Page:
Planning service area locations
Some of the most famous (and indeed infamous) motorway services in the country are positioned at difficult roundabouts. The operator normally gets the blame for this, and occasionally they deserve it, but most of the time they are innocent.
Until 1992, motorway service area locations were chosen by the government. There was no rule that they had to be built online, but they usually were. They were planned at intervals roughly every 15 miles (skipping every other service area if it was a quiet road). The precise location would be studied in detail, considering how much disturbance would be caused and how pleasant a site it would make.
As services became larger and motorways became more contentious, planning services became more of an art. Motorways were opening around the rural-urban fringe where there were frequent junctions and plenty of irate neighbours. Local councils became much more obstructive. In addition, developers were falling out of love with the whole idea, so the government tried to keep them sweet by choosing profitable locations. These factors all combined to cause many motorways like the M25 and M42 to open without enough services, and to cause services to be proposed in totally unsuitable locations such as Gordano, South Mimms, Tamworth and Birchanger Green, which are all offline services. At Cherwell Valley, the local council had been pushing for that location for 10 years before it was built, as they knew it involved the least work.
Highway engineers genuinely seemed to believe that if they had several major roads, a few local turnings and a service area all arranged around the same roundabout, it would keep everybody happy by avoiding the need for multiple buildings or big, expensive flyovers. Which it did, for a few years, until these roundabouts became congested and have been a nightmare ever since.
By 1992, developers were totally responsible for planning service area locations. Developers favoured profitable locations at existing junctions, as did the planning authorities. The new policy was supposed to encourage more frequent, smaller services. A minimum distance of 15 miles was specified.
In 2013, the absolute minimum distance was abolished. Two rival service stations can in theory now be built opposite each other, if they can both get planning approval.
On A-roads, planning services has always been down to the private sector, with no joined-up planning process.
In Ireland, online services are planned by the state while offline services are planned by the private sector.
Areas With No Services
Over time, the planning system has resulted in some significant lengths of motorway having no services. Government guidance has generally been to keep services no more than 28 miles apart on any motorway route, but there have been some notable exceptions:
- There was a famous sign on the M4 westbound approaching Heston, which said "last services for 106 m". This was measured to Aust, but the motorway wasn't complete at the time. It was later changed to 82 miles, and remained that way for a while as there was a debate about what to do in the Reading area.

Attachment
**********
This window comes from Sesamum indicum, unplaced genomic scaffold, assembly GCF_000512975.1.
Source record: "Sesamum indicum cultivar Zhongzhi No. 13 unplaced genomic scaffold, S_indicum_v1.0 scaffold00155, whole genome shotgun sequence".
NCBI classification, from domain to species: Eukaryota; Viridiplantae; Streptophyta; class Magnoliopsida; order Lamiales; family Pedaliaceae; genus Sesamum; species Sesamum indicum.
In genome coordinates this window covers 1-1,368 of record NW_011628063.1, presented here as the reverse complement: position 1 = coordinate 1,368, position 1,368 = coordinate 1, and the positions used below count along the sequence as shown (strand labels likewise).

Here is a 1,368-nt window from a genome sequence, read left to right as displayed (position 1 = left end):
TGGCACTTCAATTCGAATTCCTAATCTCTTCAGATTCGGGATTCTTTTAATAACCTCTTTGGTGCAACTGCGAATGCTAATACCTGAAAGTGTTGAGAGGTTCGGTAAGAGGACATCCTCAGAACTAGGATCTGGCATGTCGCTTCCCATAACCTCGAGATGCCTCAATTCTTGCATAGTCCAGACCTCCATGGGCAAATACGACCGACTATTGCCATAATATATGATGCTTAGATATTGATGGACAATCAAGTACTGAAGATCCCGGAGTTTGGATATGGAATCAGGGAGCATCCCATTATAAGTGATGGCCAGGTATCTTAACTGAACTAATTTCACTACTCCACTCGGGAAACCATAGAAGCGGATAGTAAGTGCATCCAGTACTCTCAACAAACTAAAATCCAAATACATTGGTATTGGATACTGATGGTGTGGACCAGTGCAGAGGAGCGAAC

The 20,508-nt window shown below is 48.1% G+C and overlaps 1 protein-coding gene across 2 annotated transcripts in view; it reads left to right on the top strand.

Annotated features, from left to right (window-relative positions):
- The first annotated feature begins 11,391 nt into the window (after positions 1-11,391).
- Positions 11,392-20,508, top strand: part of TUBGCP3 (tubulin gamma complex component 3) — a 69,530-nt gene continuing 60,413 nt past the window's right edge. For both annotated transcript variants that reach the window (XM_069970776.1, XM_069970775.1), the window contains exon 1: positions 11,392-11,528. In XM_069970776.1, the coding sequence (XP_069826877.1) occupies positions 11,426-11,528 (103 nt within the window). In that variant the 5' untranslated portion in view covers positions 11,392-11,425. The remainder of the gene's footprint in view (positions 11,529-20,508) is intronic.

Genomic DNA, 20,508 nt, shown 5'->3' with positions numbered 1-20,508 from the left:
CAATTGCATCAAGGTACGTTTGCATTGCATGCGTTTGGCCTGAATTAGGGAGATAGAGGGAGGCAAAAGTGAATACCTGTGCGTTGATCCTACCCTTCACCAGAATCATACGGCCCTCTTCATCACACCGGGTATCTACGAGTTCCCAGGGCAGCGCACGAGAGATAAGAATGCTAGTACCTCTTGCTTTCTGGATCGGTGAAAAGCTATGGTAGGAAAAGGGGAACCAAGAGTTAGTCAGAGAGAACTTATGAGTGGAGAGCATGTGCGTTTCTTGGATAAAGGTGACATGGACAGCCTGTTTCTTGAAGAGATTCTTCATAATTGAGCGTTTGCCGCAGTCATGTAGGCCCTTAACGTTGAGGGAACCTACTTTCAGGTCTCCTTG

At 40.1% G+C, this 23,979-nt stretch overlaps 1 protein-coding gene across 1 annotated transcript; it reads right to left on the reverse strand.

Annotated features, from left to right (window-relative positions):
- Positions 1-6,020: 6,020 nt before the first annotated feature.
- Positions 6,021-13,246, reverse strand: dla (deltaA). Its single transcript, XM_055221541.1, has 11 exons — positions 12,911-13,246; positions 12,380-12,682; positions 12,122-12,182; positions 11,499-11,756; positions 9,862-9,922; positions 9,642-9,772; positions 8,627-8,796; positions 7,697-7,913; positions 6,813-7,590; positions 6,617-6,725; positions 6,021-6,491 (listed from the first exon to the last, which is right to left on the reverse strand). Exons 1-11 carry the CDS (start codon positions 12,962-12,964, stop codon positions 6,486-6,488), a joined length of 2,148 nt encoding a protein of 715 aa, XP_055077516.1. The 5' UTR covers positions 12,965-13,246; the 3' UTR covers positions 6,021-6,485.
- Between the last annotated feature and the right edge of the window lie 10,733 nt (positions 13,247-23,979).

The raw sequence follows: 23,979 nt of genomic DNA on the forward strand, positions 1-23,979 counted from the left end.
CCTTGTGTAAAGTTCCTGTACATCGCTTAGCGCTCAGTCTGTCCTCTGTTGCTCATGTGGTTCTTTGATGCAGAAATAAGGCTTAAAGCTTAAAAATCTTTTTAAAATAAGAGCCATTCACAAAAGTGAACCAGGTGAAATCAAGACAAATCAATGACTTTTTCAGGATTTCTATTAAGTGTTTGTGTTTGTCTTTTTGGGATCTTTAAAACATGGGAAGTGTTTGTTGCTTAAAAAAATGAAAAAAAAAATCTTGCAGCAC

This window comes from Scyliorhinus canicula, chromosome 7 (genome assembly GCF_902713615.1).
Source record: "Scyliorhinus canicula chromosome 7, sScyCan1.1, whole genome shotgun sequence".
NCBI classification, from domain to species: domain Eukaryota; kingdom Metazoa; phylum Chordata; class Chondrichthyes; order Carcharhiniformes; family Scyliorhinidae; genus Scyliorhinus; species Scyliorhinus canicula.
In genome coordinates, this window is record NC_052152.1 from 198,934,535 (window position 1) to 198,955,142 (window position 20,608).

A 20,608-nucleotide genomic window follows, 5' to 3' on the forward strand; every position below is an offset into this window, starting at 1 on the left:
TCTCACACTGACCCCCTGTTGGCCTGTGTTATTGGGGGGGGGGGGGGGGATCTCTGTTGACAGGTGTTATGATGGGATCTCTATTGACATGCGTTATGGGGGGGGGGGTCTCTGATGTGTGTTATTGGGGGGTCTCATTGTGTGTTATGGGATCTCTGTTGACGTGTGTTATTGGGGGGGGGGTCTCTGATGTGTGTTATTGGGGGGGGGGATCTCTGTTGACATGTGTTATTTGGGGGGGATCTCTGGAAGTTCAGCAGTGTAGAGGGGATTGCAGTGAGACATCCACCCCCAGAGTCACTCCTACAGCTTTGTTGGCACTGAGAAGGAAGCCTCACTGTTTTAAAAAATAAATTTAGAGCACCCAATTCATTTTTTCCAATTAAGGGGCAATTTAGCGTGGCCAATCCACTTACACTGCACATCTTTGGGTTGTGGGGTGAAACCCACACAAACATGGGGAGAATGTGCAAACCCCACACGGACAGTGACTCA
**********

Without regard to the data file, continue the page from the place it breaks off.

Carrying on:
- The M42 acts as a link road between several key motorways: the M5, M6, M40 and ultimately the M1. While some services were eventually provided on the road, the core section between the M40 and M6 remains without any. This creates a 48 mile gap between Warwick and Hilton Park - though there is an alternative route with more services. Services in the Solihull area were debated before the road was built and continue to be debated to this day.
- When the M25 was a rushed job and in many respects it wasn't well planned. When it was completed in 1986, it had just one half-built service area covering the whole 118 mile route. The gap was never truly plugged until Cobham opened in 2012.
- The M40 was completed in 1991. Linking the M25 and the M42, it combined both of the problems above into one mega-problem. It was now possible to drive from Maidstone to Telford, a journey of about 200 miles, without passing any services at all. This issue received political attention, as it was used to justify deregulating the industry. Cherwell Valley opened in 1994, with Beaconsfield filling the final gap on the M40 in 2009.
- The A1(M) through North Yorkshire is the only significant length of motorway to open since the government stopped planning motorway services, with the first phase opening in 2009. As it is an upgrade to the existing A1, its construction involved actively taking away existing facilities. Local objections mean the planning system has been slow to replace them: it is 63 miles from Barnsdale Bar to Scotch Corner, with only Wetherby, and Leeming Bar and Ferrybridge (both of which require a diversion) in between.
Lymm and Knutsford on the M6, which are 5.1 miles apart (or 6.3 including the junction). If you disqualify Lymm for being a truckstop, then the answer will be at the far end of the M4: Pont Abraham and Swansea are 6.2 miles apart (or 6.7 including the roundabouts).